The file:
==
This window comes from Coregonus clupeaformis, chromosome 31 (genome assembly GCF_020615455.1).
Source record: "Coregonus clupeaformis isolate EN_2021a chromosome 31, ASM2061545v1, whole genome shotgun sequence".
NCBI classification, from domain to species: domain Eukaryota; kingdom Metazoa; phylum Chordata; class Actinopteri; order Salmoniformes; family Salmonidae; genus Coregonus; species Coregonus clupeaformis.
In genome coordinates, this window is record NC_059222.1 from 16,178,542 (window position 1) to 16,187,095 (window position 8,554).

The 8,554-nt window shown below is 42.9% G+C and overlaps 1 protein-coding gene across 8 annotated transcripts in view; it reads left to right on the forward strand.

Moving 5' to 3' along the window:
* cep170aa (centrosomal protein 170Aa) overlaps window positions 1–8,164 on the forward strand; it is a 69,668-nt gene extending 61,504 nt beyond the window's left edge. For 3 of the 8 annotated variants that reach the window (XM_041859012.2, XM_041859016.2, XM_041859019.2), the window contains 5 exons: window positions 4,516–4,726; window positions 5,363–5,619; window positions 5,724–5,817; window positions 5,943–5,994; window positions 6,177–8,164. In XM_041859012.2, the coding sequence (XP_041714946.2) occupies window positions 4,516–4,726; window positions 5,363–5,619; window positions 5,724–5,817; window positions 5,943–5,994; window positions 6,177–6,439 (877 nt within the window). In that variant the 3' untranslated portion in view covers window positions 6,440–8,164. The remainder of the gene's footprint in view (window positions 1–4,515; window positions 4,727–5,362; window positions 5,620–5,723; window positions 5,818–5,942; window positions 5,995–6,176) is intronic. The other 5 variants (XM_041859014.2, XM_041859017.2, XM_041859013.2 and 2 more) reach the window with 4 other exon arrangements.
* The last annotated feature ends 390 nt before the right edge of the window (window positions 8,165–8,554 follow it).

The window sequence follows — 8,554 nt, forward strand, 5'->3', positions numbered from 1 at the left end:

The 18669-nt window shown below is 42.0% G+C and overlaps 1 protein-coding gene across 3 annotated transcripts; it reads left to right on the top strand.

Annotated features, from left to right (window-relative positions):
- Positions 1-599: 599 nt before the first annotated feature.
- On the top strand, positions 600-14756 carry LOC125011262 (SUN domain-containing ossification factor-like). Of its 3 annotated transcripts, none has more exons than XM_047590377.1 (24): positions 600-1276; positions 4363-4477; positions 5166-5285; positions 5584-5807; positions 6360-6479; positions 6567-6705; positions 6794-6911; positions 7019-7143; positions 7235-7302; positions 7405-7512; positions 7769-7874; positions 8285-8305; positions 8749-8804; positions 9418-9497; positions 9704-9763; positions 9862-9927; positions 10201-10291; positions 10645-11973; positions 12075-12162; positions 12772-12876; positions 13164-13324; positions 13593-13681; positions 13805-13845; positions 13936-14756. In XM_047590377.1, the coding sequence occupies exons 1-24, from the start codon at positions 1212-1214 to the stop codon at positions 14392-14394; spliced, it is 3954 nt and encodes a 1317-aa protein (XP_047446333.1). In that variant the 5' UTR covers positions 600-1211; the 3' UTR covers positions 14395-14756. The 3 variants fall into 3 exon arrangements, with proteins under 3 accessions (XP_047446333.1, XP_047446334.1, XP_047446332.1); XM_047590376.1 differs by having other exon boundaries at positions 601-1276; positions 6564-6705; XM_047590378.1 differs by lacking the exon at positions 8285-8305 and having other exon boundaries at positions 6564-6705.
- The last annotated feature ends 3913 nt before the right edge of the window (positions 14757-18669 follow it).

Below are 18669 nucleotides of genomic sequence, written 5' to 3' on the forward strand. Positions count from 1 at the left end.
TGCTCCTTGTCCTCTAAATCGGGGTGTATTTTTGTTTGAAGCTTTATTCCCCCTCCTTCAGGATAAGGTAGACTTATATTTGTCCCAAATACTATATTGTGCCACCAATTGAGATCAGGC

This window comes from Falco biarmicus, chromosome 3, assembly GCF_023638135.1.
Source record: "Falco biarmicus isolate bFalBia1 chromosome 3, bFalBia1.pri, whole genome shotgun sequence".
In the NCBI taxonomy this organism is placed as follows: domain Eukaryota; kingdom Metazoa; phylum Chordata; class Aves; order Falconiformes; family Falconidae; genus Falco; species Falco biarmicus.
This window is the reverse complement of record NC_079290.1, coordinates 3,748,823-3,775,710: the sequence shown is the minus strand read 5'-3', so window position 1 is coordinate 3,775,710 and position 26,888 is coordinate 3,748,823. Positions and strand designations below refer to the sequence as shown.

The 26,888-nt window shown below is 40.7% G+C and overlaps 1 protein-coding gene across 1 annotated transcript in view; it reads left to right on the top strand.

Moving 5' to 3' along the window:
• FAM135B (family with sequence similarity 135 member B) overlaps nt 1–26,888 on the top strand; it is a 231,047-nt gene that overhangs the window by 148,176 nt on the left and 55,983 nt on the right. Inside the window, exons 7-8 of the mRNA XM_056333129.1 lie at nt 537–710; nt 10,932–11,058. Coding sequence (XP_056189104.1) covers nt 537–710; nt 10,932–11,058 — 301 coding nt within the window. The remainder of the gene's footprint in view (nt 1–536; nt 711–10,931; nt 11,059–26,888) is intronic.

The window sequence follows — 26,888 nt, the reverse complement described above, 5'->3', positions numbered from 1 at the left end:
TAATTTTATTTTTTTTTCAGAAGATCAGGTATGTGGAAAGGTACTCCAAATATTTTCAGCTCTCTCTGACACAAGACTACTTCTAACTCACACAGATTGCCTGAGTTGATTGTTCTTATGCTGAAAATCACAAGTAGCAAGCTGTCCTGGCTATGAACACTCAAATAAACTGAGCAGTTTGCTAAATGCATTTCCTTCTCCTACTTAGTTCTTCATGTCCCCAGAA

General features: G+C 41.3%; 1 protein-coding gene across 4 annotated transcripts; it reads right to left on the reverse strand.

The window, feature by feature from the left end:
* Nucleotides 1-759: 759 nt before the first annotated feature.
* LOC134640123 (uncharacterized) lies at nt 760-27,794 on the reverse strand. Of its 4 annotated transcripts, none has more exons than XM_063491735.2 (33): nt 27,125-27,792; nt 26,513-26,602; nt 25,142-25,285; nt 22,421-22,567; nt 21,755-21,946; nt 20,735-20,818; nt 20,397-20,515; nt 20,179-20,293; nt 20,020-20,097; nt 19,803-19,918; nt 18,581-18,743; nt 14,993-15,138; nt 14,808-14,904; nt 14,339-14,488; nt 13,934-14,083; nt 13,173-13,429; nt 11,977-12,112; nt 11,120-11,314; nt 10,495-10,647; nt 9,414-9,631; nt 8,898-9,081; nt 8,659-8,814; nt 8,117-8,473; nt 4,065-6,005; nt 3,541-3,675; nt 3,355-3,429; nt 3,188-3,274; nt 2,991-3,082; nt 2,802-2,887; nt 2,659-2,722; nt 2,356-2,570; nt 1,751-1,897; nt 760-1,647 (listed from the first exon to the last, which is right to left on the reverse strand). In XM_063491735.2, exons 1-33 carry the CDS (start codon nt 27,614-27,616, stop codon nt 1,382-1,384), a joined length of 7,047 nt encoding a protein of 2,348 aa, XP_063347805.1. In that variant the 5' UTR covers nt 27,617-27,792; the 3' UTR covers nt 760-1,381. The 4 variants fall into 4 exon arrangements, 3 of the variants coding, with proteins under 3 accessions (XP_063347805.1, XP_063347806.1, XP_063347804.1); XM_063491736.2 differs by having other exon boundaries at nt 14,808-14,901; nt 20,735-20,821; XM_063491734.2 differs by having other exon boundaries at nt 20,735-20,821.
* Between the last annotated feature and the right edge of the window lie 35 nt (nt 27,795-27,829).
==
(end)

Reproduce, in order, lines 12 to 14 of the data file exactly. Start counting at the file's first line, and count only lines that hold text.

- Positions 1-599: 599 nt before the first annotated feature.
- On the top strand, positions 600-14756 carry LOC125011262 (SUN domain-containing ossification factor-like). Of its 3 annotated transcripts, none has more exons than XM_047590377.1 (24): positions 600-1276; positions 4363-4477; positions 5166-5285; positions 5584-5807; positions 6360-6479; positions 6567-6705; positions 6794-6911; positions 7019-7143; positions 7235-7302; positions 7405-7512; positions 7769-7874; positions 8285-8305; positions 8749-8804; positions 9418-9497; positions 9704-9763; positions 9862-9927; positions 10201-10291; positions 10645-11973; positions 12075-12162; positions 12772-12876; positions 13164-13324; positions 13593-13681; positions 13805-13845; positions 13936-14756. In XM_047590377.1, the coding sequence occupies exons 1-24, from the start codon at positions 1212-1214 to the stop codon at positions 14392-14394; spliced, it is 3954 nt and encodes a 1317-aa protein (XP_047446333.1). In that variant the 5' UTR covers positions 600-1211; the 3' UTR covers positions 14395-14756. The 3 variants fall into 3 exon arrangements, with proteins under 3 accessions (XP_047446333.1, XP_047446334.1, XP_047446332.1); XM_047590376.1 differs by having other exon boundaries at positions 601-1276; positions 6564-6705; XM_047590378.1 differs by lacking the exon at positions 8285-8305 and having other exon boundaries at positions 6564-6705.
- The last annotated feature ends 3913 nt before the right edge of the window (positions 14757-18669 follow it).